In Australia, children are not eating according to the Australian Dietary Guidelines despite the incorporation of numerous public health initiatives in the school setting. Literature regarding children's views about what influences their food choice is limited. Incorporating children in the creation of strategies to build healthy public policy aligns with the World Health Organisation (WHO) Ottawa Charter framework. In this qualitative study we used participatory action research to determine why children make the food choices they do. Five action cycles were used to collect data from school children and the school canteen. Two of the action cycles, which are the focus of this paper, used Discovery Days (where children worked in groups to design a canteen menu) to collect data from 100 students on each day across grades two to six. Each group recorded and presented the reasons they made the food choices for the menu. Each day was captured by video and audio recordings were transcribed then analysed using a Conventional Content Analysis to identify themes and then theoretical concepts. Emerging theoretical concepts describing children's decision-making criteria included pleasure, texture, social acceptability, versatility and eating context. Our study found children are reliable informants about factors that influence their food choice. Using theoretical concepts as reported by children could be the foundation required to build more effective programs to facilitate healthy decision-making, supportive environments and health policy in the school setting to create healthy food that is desirable to children.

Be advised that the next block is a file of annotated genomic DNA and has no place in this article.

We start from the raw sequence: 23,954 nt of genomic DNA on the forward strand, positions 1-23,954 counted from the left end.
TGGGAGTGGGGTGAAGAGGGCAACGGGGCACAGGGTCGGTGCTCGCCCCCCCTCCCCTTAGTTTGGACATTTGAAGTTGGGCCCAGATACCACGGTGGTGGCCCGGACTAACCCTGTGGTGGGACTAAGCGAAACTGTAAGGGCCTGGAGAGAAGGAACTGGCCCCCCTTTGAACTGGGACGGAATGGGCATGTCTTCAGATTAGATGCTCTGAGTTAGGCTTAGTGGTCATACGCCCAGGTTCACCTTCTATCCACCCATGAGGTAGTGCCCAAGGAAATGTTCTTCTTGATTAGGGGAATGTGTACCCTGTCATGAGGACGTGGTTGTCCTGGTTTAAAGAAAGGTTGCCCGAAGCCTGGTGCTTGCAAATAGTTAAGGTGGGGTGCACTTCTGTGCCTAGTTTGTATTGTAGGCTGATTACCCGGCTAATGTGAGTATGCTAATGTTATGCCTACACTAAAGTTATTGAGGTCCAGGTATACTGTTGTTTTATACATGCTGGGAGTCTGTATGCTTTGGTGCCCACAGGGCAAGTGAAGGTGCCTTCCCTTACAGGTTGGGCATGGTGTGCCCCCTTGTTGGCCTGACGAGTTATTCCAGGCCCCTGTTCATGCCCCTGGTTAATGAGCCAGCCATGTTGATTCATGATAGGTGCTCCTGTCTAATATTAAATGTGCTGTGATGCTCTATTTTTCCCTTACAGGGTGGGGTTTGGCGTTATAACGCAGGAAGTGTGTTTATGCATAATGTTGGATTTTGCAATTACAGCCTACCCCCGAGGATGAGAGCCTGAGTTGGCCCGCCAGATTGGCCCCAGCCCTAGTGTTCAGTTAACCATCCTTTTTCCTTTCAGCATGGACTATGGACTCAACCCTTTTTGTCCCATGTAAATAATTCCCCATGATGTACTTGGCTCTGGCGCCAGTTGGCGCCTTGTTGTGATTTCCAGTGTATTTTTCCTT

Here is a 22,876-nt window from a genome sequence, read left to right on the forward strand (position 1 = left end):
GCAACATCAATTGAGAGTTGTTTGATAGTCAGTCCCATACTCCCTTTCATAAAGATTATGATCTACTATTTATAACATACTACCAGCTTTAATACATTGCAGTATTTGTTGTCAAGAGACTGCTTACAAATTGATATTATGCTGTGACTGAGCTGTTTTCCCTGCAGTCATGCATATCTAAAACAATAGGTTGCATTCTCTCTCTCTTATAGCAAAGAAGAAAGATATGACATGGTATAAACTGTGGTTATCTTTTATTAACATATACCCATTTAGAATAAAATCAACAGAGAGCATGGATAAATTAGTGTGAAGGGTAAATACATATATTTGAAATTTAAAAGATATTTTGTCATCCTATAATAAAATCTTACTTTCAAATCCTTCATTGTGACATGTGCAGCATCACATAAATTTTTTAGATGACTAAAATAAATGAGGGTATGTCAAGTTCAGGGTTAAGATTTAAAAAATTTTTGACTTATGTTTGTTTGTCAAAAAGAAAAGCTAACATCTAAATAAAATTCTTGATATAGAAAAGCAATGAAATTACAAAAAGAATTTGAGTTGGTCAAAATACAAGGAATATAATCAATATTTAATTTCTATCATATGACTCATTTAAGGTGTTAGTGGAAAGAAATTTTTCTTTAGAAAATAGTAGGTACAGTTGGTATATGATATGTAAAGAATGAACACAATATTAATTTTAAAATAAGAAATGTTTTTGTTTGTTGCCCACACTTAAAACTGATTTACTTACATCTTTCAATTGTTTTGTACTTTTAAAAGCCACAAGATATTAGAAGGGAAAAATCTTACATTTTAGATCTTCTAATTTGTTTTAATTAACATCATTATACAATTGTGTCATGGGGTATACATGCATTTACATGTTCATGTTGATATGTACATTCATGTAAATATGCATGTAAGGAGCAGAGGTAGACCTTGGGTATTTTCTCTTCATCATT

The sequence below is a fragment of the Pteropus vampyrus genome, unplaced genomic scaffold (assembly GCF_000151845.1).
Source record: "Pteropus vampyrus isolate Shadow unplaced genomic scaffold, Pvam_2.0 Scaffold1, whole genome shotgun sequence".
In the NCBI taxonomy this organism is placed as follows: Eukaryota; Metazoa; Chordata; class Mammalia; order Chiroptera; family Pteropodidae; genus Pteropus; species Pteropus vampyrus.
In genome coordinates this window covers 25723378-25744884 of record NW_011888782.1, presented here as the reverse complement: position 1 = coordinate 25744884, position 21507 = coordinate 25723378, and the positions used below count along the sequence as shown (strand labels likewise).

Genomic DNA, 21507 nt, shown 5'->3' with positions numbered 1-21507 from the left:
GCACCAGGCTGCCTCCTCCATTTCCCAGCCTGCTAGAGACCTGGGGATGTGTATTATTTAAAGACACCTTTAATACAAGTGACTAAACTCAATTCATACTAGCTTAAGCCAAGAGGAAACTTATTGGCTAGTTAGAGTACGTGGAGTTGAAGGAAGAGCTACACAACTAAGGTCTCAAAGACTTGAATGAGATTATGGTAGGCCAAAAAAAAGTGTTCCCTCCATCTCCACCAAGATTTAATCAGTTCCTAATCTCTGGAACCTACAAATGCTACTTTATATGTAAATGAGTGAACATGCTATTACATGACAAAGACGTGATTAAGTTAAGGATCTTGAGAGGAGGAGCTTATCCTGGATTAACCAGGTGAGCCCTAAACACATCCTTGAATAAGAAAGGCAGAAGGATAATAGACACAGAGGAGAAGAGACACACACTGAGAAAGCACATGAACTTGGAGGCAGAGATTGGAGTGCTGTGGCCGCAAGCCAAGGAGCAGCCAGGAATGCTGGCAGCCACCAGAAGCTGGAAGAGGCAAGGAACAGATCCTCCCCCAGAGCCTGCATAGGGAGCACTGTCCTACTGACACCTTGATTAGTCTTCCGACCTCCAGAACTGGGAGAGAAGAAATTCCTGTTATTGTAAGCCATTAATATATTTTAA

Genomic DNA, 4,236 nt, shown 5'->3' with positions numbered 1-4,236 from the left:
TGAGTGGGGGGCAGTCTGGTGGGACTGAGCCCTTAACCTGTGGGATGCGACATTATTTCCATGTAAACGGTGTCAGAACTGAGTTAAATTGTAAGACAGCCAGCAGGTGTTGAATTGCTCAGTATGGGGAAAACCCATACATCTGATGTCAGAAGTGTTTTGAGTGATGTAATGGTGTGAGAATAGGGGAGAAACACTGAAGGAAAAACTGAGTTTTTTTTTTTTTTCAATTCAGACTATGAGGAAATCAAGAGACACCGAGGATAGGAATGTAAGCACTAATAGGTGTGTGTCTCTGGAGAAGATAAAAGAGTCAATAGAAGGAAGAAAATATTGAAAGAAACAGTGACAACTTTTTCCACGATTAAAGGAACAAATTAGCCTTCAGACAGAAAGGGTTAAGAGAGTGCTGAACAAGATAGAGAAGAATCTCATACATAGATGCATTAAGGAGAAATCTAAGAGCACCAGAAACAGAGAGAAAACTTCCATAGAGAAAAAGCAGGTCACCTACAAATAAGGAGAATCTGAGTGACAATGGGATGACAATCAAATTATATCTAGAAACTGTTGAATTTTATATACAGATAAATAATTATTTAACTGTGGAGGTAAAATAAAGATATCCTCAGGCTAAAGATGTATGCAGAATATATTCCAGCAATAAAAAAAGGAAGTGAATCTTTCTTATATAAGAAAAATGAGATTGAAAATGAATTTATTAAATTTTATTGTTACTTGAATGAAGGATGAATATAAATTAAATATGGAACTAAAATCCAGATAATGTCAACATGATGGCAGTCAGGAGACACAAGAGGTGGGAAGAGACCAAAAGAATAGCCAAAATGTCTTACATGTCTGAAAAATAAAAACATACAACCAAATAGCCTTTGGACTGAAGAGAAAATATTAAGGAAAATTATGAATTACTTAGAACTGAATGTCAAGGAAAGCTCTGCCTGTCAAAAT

Appetite – Elsevier
Published: Jan 1, 2018
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